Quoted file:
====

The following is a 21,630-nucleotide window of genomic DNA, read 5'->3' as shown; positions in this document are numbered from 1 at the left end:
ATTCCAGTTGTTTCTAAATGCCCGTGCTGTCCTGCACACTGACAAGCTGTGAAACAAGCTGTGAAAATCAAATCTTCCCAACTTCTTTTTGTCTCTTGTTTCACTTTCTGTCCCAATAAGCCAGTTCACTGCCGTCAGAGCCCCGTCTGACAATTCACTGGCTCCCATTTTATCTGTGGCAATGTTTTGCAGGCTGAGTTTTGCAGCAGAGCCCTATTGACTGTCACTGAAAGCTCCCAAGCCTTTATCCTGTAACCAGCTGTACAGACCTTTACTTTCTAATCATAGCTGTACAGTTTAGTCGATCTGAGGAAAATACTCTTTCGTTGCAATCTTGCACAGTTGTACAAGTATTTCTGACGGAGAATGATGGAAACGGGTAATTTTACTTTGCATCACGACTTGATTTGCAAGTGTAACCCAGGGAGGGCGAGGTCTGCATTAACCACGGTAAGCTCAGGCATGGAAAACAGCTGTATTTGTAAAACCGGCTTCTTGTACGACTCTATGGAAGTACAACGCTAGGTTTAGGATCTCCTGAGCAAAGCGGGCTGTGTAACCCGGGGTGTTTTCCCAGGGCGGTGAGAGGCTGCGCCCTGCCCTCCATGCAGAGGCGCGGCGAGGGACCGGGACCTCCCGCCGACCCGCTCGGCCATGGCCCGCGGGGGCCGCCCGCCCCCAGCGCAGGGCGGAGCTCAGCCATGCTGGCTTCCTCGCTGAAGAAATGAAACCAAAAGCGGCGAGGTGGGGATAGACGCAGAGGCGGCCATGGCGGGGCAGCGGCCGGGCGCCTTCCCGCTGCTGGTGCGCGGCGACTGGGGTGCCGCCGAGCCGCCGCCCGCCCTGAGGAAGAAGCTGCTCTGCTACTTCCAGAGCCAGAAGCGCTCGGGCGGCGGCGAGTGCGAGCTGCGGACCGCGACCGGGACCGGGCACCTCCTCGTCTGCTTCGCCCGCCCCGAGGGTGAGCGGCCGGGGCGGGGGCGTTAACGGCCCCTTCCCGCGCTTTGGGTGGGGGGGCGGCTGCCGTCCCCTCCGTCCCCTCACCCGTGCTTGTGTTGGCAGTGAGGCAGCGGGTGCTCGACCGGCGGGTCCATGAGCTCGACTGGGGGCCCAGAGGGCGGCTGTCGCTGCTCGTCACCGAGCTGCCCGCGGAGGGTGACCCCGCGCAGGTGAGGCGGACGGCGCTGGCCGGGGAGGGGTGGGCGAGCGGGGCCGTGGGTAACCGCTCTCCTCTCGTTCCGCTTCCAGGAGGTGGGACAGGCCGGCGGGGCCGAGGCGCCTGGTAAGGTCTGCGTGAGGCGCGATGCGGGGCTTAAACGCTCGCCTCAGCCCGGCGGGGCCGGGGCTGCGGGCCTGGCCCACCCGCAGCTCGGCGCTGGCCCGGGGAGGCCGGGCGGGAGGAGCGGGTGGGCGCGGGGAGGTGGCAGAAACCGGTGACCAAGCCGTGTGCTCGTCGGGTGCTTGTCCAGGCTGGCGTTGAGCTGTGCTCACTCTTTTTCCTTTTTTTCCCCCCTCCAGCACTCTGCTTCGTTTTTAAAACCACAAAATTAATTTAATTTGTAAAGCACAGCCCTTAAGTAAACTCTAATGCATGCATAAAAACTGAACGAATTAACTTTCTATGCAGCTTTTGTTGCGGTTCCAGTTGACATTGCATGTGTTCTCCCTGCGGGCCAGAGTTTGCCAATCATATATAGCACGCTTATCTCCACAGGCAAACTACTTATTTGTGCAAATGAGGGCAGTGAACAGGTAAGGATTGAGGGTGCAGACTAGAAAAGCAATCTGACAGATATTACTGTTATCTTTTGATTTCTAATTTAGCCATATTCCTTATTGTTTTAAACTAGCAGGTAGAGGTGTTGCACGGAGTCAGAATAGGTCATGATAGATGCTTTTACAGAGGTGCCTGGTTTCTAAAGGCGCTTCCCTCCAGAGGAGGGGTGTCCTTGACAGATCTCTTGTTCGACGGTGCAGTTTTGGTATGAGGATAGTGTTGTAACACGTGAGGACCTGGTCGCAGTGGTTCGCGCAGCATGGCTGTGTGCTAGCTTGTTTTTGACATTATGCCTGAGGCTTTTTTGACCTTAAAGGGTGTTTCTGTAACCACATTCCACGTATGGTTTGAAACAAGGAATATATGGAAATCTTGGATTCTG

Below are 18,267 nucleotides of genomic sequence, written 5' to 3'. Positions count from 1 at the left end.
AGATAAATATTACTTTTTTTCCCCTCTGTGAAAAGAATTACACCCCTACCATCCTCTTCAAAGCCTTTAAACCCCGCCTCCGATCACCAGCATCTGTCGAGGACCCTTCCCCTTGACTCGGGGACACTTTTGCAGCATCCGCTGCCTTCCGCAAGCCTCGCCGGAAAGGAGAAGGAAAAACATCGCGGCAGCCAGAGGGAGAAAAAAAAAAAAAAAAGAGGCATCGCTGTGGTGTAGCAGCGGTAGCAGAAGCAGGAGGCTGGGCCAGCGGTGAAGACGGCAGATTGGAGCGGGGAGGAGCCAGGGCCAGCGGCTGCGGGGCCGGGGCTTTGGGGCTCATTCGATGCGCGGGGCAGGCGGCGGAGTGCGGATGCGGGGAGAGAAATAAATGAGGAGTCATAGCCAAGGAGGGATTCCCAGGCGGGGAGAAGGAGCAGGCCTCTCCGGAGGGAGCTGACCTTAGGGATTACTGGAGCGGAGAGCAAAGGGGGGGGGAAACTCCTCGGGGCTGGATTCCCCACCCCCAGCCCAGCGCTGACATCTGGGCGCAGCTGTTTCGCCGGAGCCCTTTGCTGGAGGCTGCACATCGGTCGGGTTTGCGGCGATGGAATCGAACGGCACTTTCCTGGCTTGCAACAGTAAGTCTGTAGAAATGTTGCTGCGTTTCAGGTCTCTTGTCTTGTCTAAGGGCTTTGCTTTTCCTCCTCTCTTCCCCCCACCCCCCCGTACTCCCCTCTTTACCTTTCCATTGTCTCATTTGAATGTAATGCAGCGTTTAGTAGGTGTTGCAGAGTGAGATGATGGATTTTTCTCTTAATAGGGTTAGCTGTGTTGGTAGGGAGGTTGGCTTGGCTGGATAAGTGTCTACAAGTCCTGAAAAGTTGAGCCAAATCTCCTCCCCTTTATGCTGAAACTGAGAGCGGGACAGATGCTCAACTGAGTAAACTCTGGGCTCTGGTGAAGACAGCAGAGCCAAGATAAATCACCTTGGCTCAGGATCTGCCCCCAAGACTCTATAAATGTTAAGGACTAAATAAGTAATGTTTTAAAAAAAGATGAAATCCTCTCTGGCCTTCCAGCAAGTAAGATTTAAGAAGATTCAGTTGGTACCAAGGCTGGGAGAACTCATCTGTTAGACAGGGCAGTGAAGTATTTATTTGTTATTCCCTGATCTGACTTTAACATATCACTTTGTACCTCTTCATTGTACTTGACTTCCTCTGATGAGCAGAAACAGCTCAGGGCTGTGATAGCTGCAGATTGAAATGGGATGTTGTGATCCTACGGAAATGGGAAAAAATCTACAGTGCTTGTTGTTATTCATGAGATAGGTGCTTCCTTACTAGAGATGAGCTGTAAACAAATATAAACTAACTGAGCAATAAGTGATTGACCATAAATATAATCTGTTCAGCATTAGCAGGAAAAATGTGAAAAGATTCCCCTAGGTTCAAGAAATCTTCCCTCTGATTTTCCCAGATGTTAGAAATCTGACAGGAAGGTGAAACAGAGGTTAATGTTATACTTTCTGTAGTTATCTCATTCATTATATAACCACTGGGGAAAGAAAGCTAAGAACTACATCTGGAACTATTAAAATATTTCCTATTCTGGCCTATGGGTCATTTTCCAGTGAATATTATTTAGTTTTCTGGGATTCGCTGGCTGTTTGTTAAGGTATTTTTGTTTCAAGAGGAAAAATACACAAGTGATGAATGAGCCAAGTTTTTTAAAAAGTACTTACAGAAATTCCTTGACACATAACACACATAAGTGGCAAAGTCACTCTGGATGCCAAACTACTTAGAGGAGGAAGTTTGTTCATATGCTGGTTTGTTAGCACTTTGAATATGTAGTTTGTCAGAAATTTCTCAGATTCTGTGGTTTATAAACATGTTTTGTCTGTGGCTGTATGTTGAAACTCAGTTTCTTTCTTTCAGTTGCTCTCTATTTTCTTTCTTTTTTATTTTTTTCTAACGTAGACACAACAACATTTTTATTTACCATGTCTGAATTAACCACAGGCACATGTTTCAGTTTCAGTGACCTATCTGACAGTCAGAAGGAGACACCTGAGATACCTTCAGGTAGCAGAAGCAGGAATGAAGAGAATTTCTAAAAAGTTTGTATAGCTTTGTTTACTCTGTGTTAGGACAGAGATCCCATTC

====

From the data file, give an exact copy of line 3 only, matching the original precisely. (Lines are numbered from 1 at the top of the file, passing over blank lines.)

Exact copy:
Below are 18,267 nucleotides of genomic sequence, written 5' to 3'. Positions count from 1 at the left end.